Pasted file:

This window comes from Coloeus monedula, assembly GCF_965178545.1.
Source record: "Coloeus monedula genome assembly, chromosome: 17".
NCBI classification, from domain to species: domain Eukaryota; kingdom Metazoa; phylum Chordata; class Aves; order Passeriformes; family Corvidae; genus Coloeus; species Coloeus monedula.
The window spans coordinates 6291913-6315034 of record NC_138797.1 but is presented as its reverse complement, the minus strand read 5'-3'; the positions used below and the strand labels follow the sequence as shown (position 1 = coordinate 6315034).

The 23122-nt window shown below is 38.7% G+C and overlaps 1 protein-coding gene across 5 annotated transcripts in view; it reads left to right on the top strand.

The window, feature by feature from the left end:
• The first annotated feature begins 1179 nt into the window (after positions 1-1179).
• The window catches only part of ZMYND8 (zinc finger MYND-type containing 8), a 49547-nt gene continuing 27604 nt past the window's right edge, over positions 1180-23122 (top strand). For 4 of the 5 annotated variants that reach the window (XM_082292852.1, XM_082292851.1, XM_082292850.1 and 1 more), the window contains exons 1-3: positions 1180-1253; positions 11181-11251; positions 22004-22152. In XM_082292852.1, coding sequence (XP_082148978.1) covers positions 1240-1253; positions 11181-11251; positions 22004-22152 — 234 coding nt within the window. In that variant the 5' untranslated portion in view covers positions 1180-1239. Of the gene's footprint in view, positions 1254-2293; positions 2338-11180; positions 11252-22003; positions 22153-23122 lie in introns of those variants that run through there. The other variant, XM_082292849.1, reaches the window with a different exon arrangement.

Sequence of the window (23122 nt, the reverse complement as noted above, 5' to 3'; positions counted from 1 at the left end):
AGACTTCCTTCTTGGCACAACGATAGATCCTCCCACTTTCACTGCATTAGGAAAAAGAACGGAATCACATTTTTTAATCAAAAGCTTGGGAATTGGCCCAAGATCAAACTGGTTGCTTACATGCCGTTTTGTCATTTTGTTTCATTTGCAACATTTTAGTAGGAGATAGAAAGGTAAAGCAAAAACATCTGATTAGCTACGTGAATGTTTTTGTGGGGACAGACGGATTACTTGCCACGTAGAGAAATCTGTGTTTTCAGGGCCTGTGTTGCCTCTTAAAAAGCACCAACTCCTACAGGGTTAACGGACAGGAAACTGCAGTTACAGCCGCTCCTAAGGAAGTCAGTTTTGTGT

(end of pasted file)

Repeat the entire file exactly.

This window comes from Coloeus monedula, assembly GCF_965178545.1.
Source record: "Coloeus monedula genome assembly, chromosome: 17".
NCBI classification, from domain to species: domain Eukaryota; kingdom Metazoa; phylum Chordata; class Aves; order Passeriformes; family Corvidae; genus Coloeus; species Coloeus monedula.
The window spans coordinates 6291913-6315034 of record NC_138797.1 but is presented as its reverse complement, the minus strand read 5'-3'; the positions used below and the strand labels follow the sequence as shown (position 1 = coordinate 6315034).

The 23122-nt window shown below is 38.7% G+C and overlaps 1 protein-coding gene across 5 annotated transcripts in view; it reads left to right on the top strand.

The window, feature by feature from the left end:
• The first annotated feature begins 1179 nt into the window (after positions 1-1179).
• The window catches only part of ZMYND8 (zinc finger MYND-type containing 8), a 49547-nt gene continuing 27604 nt past the window's right edge, over positions 1180-23122 (top strand). For 4 of the 5 annotated variants that reach the window (XM_082292852.1, XM_082292851.1, XM_082292850.1 and 1 more), the window contains exons 1-3: positions 1180-1253; positions 11181-11251; positions 22004-22152. In XM_082292852.1, coding sequence (XP_082148978.1) covers positions 1240-1253; positions 11181-11251; positions 22004-22152 — 234 coding nt within the window. In that variant the 5' untranslated portion in view covers positions 1180-1239. Of the gene's footprint in view, positions 1254-2293; positions 2338-11180; positions 11252-22003; positions 22153-23122 lie in introns of those variants that run through there. The other variant, XM_082292849.1, reaches the window with a different exon arrangement.

Sequence of the window (23122 nt, the reverse complement as noted above, 5' to 3'; positions counted from 1 at the left end):
AGACTTCCTTCTTGGCACAACGATAGATCCTCCCACTTTCACTGCATTAGGAAAAAGAACGGAATCACATTTTTTAATCAAAAGCTTGGGAATTGGCCCAAGATCAAACTGGTTGCTTACATGCCGTTTTGTCATTTTGTTTCATTTGCAACATTTTAGTAGGAGATAGAAAGGTAAAGCAAAAACATCTGATTAGCTACGTGAATGTTTTTGTGGGGACAGACGGATTACTTGCCACGTAGAGAAATCTGTGTTTTCAGGGCCTGTGTTGCCTCTTAAAAAGCACCAACTCCTACAGGGTTAACGGACAGGAAACTGCAGTTACAGCCGCTCCTAAGGAAGTCAGTTTTGTGT